Just like the support others gave me, I do my part to help new parents have the confidence to advocate for their children. We send cautious congratulations when one of us is pregnant, mistrusting of a happy outcome until birth (and subsequent checks prove it so). Together we traverse the terrifying nine months of pregnancy after loss. We support each other, discuss the benefits of genetic testing, and how to manage our mental health.  


We celebrate when one of us finally holds a living baby in their arms. I weep tears of joy. I cry for people I have never met in the flesh, babies I will never see. Championing their very existence through the internet. My love is genuine and real. 


Without social media, I might still be lying in my bed staring at the wall.

Instead, I have a community of supporters, a national charity program in my daughter's memory, and I feel that I can genuinely make a difference to other families. 

Social media has given me a purpose and a strength that I could not have imagined in those early dark days.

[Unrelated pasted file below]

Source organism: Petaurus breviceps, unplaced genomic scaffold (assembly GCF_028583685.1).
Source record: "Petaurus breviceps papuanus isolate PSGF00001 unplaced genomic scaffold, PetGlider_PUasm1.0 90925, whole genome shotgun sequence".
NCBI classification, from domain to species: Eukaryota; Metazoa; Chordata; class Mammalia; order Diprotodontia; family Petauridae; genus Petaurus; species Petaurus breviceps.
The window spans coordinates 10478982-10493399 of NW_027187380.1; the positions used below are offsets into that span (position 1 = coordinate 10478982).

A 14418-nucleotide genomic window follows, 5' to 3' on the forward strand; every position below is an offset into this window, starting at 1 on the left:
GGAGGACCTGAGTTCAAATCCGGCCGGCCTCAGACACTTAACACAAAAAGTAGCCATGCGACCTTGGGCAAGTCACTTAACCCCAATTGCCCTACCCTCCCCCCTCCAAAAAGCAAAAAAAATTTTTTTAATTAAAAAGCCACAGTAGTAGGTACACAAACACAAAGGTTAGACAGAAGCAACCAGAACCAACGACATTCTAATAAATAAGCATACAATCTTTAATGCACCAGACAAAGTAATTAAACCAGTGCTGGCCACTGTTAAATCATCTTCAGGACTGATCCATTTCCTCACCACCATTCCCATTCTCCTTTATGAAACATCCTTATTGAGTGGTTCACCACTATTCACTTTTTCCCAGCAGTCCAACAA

That is why I do not believe Australians should give up social media. It has an incredible power to connect those who need it most, to soothe our grieving hearts, inspire charitable ideas, and to help us feel less alone. 

So don’t press the deactivate button just yet. You never know when you might need it most. 

Priyanka Saha is Lily and Jasper’s mother, a lawyer, charity founder and runs cyber security consultancy Resilience by Design Group. She manages the Instagram account @the_lilyflower and is the chair and co founder of @thelilycalvertfund. You can learn more about the LCF Music Therapy Kits and how to access or support the program at and

If this has raised any issues for you or if you would like to speak with someone, please contact the Sands Australia 24-hour support line on 1300 072 637. 

You can download Never Forgotten: Stories of love, loss and healing after miscarriage, stillbirth, and neonatal death for free here.

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Feature Image: Instagram